South Carolina’s tax collection agency is asking victims of last year’s hacking to be patient and not renew their credit monitoring service just yet.
The announcement targets taxpayers who signed up for free credit protection through Experian last year after their sensitive information was compromised by a hacker who got into a South Carolina Department of Revenue database. South Carolina awarded Experian a $12 million emergency no-bid contract for the service last October.
But Experian did not bid for a second year of coverage. That means the company will begin charging $11.88 for a year of credit monitoring after next month. An email sent out last weekend to those currently enrolled in the program offered the option.
“We wanted to let you know that you are now eligible to renew your membership for just 99 cents a month,” the email said. “That’s less than $12 a year to extend the proven identity protection that you have come to know and trust.”
But the state Budget & Control Board is still in the process of awarding a $10 million contract that would allow victims to continue with their free credit protection under a new company. Officials hope to award that contract next week. That means taxpayers who stay with Experian would be paying twice for the protection, once taxes are factored in.
“It is our goal to protect the private information of South Carolina citizens, and we want to ensure that individuals are aware of the state provided credit and identity theft protection available for a second year,” DOR Director Bill Blume said in a statement Tuesday.
The DOR encouragement came as many South Carolina lawmakers question how state officials are going to notify the approximately 1.5 million people who signed up for the Experian protection.
“I think the important thing is that people understand they don’t have to renew this monitoring service with Experian,” State Sen. Shane Massey (R-Edgefield) told South Carolina Radio Network. “If they’ll just hold off for a little bit, then that service is going to be provided to people.”
A DOR spokeswoman would not say if the agency had further plans to alert residents about the change in companies. For now, all communications with those enrolled in the protection are handled by Experian.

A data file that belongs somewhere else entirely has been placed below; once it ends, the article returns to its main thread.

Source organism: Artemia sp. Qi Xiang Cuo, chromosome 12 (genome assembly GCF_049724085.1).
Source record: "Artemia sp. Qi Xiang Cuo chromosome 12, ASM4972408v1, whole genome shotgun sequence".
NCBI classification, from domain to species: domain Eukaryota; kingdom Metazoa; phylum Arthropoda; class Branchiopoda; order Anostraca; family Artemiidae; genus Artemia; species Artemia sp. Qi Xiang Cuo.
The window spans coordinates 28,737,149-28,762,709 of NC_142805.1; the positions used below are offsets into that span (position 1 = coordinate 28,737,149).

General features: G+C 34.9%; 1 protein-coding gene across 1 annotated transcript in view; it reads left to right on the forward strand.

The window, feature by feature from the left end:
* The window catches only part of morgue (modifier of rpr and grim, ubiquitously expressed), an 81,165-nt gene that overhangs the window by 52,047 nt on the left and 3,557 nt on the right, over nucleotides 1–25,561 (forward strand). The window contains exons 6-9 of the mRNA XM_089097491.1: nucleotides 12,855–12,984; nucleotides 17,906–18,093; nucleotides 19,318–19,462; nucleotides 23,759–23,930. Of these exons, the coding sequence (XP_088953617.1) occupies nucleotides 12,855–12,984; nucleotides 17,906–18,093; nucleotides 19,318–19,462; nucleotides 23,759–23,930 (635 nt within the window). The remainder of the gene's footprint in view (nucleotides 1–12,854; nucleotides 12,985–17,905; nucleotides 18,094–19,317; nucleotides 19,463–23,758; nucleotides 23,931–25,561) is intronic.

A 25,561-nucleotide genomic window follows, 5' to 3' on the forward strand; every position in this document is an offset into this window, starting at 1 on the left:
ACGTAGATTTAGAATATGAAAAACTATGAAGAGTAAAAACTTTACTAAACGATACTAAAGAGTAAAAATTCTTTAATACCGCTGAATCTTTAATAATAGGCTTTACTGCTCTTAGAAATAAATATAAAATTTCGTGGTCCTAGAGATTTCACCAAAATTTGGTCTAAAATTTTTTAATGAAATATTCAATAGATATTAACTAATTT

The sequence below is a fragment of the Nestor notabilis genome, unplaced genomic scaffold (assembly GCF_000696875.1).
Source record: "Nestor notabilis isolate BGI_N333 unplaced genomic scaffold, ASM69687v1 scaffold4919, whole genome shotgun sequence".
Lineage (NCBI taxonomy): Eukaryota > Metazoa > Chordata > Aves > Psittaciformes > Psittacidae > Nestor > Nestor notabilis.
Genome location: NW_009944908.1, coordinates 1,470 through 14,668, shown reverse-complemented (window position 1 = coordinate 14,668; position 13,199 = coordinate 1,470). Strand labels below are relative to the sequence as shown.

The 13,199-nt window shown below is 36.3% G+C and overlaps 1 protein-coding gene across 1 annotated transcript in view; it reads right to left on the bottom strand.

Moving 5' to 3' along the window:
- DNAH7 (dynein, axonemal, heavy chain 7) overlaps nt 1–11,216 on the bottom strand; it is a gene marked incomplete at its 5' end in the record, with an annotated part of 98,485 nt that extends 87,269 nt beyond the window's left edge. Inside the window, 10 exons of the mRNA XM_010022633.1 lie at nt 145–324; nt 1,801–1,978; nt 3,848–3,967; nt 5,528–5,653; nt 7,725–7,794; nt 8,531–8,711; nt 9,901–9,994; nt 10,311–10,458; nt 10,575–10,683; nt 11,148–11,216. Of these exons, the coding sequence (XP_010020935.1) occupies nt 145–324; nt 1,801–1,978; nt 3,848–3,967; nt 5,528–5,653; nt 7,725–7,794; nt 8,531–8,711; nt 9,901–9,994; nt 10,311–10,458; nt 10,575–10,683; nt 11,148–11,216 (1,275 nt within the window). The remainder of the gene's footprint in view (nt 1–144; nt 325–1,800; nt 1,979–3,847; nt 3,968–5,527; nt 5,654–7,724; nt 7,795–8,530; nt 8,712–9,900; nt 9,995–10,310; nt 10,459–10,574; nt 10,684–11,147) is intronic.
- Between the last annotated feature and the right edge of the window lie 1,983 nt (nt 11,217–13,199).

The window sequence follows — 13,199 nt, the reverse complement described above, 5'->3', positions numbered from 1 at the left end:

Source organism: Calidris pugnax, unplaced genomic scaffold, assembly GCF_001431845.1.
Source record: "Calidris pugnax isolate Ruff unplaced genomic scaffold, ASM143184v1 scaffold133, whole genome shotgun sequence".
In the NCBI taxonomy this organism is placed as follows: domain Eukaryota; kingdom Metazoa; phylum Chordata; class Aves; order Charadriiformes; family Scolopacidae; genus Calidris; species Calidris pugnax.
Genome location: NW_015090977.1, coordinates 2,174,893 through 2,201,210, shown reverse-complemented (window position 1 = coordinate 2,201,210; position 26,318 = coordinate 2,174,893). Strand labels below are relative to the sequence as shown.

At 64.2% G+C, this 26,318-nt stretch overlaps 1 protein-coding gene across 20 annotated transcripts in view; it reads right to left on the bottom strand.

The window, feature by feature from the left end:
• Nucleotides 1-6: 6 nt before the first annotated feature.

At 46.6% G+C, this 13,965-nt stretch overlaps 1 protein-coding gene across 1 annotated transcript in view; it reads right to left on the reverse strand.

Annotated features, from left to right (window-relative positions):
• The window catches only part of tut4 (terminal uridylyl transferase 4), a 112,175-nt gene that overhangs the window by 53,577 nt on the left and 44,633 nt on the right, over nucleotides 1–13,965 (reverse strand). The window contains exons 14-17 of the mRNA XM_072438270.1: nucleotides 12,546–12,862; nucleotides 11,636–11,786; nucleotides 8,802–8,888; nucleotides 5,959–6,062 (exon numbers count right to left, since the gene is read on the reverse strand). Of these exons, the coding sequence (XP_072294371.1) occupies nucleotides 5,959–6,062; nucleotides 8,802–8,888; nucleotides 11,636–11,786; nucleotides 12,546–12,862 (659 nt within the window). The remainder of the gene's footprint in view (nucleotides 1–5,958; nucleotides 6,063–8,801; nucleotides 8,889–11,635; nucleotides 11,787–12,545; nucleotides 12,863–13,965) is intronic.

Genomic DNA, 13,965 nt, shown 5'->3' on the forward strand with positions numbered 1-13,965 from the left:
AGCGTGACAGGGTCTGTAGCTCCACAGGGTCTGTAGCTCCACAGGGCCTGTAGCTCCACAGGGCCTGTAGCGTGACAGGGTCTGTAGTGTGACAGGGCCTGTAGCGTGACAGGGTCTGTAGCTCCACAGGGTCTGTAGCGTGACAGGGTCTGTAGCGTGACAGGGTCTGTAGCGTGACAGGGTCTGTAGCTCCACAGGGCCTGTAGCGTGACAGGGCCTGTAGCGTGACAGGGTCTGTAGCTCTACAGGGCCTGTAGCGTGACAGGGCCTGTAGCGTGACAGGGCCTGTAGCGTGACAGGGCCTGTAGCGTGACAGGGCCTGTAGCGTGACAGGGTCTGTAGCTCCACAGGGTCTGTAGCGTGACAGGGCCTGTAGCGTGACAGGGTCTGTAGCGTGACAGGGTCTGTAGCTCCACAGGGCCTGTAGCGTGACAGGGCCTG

State Sen. Kevin Bryant (R-Anderson) says he’s concerned many residents won’t know about the switch. “Experian has this database where they can market to individuals. I don’t have a way to contact my 100,000 constituents to tell them to wait,” he told South Carolina Radio Network. “This is what I was afraid of last year, when we spent $12 million with them, was they would have this advantage.”
State Sen. Joel Lourie (D-Columbia) called the situation “massive chaos.” He criticized Gov. Nikki Haley’s administration for not getting the word out earlier about free protection. “I really wish the governor would set up a hotline with the Department of Revenue and get in front of this,” he told South Carolina Radio Network. “Give people some explanation as to what they should do.”
Bryant and Massey said they would try to reach out to constituents through town halls and emails and warn them not to purchase the additional Experian service until first reviewing whatever new company is hired next week. Bryant acknowledged that some residents may wish to stay with Experian to avoid giving sensitive information to a second company.
The current contract expires on October 24.
Experian officials said they decided not to participate in the bidding process because they felt $10 million was not enough for them to meet South Carolina’s requirements. “(T)he marketing, service and product delivery requirements of the State were extensive compared to current limitations of the State appropriated budget,” spokesman Greg Young said in an email.